Electric Service Meter Deck

After the first inspection by the PUD, their engineer informed me that I needed to provide a meter that is between 4' to 6' from grade. The old  meter and it's replacement are at 7'+.  The PUD engineer very nicely suggested that I could raise the grade, knowing how difficult it would be to lower the meter. I was told I could not just put a mound of dirt there or place something that I would just remove after the re-inspection.  The purpose of this maximum height of the meter is to facilitate the meter reader. So I'm going to build it right and comply with code so that the meter reader will be safe.


The National Electrical Code (NEC) requires a clear space of 36" in front of the face of the devices and equipment. This is for the safety of the workers: NEC 110.26. This specification is confirmed in the International Residential Code (IRC) 3305.2. The stair must conform with the IRC 311.5 by being a minimum of 36" in width, having a riser height of no more than 7 3/4", a tread depth of no less than 10", and no more that 3/8" variation in the total run.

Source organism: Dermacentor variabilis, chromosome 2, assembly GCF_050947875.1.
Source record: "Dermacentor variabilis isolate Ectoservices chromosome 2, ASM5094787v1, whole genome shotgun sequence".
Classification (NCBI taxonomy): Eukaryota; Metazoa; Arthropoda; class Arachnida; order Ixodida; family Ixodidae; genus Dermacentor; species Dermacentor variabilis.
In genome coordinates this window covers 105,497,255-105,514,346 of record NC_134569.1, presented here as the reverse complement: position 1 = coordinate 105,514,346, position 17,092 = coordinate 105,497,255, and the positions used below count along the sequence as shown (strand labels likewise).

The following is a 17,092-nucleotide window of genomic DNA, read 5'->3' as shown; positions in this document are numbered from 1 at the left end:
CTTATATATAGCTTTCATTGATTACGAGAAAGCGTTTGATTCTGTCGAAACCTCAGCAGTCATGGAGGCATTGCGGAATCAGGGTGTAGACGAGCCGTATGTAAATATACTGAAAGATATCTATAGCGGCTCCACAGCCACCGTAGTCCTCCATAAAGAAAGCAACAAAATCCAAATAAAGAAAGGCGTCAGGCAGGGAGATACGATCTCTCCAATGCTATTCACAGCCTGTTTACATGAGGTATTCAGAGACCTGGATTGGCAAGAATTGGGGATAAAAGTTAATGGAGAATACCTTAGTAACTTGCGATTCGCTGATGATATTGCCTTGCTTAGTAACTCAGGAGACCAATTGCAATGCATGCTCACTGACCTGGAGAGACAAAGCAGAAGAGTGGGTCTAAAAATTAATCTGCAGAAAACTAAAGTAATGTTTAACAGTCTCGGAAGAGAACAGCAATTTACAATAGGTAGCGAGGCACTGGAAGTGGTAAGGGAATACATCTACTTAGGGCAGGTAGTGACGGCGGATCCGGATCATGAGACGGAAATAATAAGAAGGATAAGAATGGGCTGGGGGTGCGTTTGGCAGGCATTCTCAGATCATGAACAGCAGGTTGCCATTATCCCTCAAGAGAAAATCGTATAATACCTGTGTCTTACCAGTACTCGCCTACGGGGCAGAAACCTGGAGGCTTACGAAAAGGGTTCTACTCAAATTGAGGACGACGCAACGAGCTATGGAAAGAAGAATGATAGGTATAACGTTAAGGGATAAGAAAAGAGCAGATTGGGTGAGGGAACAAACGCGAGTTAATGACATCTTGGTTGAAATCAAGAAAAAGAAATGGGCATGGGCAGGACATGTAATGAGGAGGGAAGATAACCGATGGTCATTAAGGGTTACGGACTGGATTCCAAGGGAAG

As the stair and landing will be on the north side of the house, here in the pacific northwest mossy slime will make that stair and landing as slick as ice. I found some diamond steel mesh at Home Depot. This will make a very long lasting hi-grip tread surface. I  prepared the steel with phosphoric acid. See the MSDS here: Phosphoric Acid MSDS. Phosphoric acid is used to provide steel with some moderate corrosion resistance.




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The reveal of the beveled cedar siding is 8". Therefore: 8" x 9 boards  = 72" = 6'.